But the Supreme Court ruled that the injunctions went too far in barring enforcement of § 2(c) with regard to foreign nationals abroad who have no connection to the United States at all, and granted the Trump administration’s request to stay enforcement of the injunction as applied to foreign nationals that have no bona fide relationship to a person or entity in the United States.
“The equities relied on by the lower courts do not balance the same way in that context,” the Supreme Court majority said in a per curiam opinion. “Denying entry to such a foreign national does not burden any American party by reason of that party’s relationship with the foreign national.”
The Court pointed out that national security is “an urgent objective of the highest order” and that “the Government’s interest in enforcing § 2(c) and the [e]xecutive’s authority to do so, are undoubtedly at their peak when there is no tie between the foreign national and the United States.”
In practical terms, this means that the government can enforce the travel ban against people who have no relationship to the United States, but not against the named challengers or people like them who, for example, have relatives who want to come to the United States or who are attending a U.S. university or have an offer of employment from an company in the country.
“For individuals, a close familial relationship is required,” the Court said. “As for entities, the relationships must be formal, documented, and formed in the ordinary course rather than for the purpose of evading” the executive order.
Justice Clarence Thomas dissented along with Justice Samuel Alito and newly-appointed Justice Neil Gorsuch, writing that he would have backed the Trump administration and stayed the injunctions in full. He wrote that the government made a strong showing that it is likely to succeed on the merits, another prerequisite for the issuance of a preliminary injunction.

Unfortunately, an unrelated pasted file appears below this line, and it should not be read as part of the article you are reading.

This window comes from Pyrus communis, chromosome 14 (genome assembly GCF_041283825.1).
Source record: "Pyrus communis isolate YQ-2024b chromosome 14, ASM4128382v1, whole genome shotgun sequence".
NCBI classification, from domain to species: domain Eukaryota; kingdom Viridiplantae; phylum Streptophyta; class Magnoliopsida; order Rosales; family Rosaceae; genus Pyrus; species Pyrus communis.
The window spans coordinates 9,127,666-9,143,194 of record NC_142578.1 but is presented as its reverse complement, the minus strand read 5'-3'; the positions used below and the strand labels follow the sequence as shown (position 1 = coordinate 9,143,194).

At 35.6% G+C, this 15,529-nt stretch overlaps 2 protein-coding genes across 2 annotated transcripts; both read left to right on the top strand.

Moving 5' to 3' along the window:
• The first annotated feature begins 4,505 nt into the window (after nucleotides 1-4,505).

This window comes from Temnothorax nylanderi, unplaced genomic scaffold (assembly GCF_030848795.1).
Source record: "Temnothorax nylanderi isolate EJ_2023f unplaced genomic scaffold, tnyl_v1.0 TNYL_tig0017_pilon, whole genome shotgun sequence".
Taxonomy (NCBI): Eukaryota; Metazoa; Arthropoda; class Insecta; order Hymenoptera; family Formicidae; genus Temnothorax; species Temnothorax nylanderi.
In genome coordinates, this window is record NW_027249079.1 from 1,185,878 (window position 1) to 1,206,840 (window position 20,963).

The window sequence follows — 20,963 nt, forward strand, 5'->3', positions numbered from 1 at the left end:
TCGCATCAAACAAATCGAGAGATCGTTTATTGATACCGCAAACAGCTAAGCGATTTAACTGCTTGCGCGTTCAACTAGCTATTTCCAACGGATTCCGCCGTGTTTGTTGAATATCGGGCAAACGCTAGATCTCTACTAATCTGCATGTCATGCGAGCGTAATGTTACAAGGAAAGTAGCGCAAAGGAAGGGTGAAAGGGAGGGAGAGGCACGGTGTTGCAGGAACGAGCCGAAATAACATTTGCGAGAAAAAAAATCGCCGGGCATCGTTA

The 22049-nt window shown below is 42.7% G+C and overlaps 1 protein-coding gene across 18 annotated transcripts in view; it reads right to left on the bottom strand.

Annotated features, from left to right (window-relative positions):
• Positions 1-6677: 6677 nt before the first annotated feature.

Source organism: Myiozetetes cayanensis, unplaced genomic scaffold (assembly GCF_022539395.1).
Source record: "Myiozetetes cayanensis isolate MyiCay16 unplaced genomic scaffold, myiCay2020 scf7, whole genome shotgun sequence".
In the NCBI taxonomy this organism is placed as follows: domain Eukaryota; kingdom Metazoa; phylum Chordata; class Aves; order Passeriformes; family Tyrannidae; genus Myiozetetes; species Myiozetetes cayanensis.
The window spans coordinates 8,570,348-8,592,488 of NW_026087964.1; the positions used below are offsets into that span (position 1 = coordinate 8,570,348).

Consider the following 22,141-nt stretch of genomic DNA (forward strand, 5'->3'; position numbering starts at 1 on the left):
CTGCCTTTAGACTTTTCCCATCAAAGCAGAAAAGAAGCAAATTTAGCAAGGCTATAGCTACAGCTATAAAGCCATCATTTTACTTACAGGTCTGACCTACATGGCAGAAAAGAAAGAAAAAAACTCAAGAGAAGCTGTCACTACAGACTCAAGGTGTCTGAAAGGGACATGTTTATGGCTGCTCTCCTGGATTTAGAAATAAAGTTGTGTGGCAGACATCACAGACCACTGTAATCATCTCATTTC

“The [g]overnment has also established that failure to stay the injunctions will cause irreparable harm by interfering with its ‘compelling need to provide for the Nation’s security.’”
Thomas expressed concerns about the workability of the court’s remedy.
“Today’s compromise will burden executive officials with the task of deciding—on peril of contempt—whether individuals from the six affected nations who wish to enter the United States have a sufficient connection to a person or entity in this country,” Thomas wrote.
Trump has issued statements on Twitter criticizing the judges who have sided against his efforts to ban foreign nationals from primarily Muslim countries.
“[W]e are EXTREME VETTING people coming into the U.S. in order to help keep our country safe. The courts are slow and political!,” Trump tweeted this month.
“That’s right, we need a TRAVEL BAN for certain DANGEROUS countries, not some politically correct term that won’t help us protect our people!” Trump wrote in a tweet that would ultimately find its way in one of the Ninth Circuit rulings blocking the ban.
It is unclear whether Trump’s Twitter eruptions or similar statements by his advisers will factor into the Supreme Court’s decision regarding the constitutionality of the bans, as they have in lower court rulings.
The Trump administration will likely claim victory since the ruling allows portions of the ban to go into effect. But the Court’s decision could be seen as a victory for plaintiffs and other foreign nationals like them who have family, business, or school ties to the United States and who, if the Trump administration had its way, would have been banned from entering the country.
The Supreme Court will hear arguments on Trump’s travel ban in the fall.